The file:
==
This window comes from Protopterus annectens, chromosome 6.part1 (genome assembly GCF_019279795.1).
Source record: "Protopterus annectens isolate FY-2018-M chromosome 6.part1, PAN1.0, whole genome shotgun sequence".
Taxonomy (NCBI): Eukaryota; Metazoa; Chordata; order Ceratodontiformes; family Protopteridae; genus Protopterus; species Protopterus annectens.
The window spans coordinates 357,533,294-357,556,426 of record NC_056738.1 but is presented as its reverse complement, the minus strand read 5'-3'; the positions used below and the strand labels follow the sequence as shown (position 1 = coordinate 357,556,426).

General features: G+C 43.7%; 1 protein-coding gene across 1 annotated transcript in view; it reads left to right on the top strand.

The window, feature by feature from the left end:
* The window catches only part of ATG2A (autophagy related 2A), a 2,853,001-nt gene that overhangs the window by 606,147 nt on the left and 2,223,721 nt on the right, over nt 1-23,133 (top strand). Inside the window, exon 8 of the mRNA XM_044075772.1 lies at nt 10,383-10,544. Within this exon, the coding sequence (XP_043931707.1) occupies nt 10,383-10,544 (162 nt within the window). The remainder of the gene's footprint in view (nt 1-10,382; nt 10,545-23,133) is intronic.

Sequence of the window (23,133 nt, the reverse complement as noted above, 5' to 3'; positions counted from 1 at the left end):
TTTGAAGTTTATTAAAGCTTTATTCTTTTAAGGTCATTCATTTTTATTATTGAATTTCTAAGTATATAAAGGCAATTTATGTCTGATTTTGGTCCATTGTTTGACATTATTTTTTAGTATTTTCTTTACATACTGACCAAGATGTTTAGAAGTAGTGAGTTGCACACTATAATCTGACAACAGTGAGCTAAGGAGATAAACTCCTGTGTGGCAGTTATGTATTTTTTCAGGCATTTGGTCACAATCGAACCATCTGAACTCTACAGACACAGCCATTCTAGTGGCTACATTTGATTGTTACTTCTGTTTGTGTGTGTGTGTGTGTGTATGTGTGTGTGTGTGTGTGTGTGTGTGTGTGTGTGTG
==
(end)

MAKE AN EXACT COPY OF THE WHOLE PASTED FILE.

This window comes from Protopterus annectens, chromosome 6.part1 (genome assembly GCF_019279795.1).
Source record: "Protopterus annectens isolate FY-2018-M chromosome 6.part1, PAN1.0, whole genome shotgun sequence".
Taxonomy (NCBI): Eukaryota; Metazoa; Chordata; order Ceratodontiformes; family Protopteridae; genus Protopterus; species Protopterus annectens.
The window spans coordinates 357,533,294-357,556,426 of record NC_056738.1 but is presented as its reverse complement, the minus strand read 5'-3'; the positions used below and the strand labels follow the sequence as shown (position 1 = coordinate 357,556,426).

General features: G+C 43.7%; 1 protein-coding gene across 1 annotated transcript in view; it reads left to right on the top strand.

The window, feature by feature from the left end:
* The window catches only part of ATG2A (autophagy related 2A), a 2,853,001-nt gene that overhangs the window by 606,147 nt on the left and 2,223,721 nt on the right, over nt 1-23,133 (top strand). Inside the window, exon 8 of the mRNA XM_044075772.1 lies at nt 10,383-10,544. Within this exon, the coding sequence (XP_043931707.1) occupies nt 10,383-10,544 (162 nt within the window). The remainder of the gene's footprint in view (nt 1-10,382; nt 10,545-23,133) is intronic.

Sequence of the window (23,133 nt, the reverse complement as noted above, 5' to 3'; positions counted from 1 at the left end):
TTTGAAGTTTATTAAAGCTTTATTCTTTTAAGGTCATTCATTTTTATTATTGAATTTCTAAGTATATAAAGGCAATTTATGTCTGATTTTGGTCCATTGTTTGACATTATTTTTTAGTATTTTCTTTACATACTGACCAAGATGTTTAGAAGTAGTGAGTTGCACACTATAATCTGACAACAGTGAGCTAAGGAGATAAACTCCTGTGTGGCAGTTATGTATTTTTTCAGGCATTTGGTCACAATCGAACCATCTGAACTCTACAGACACAGCCATTCTAGTGGCTACATTTGATTGTTACTTCTGTTTGTGTGTGTGTGTGTGTGTATGTGTGTGTGTGTGTGTGTGTGTGTGTGTGTGTGTG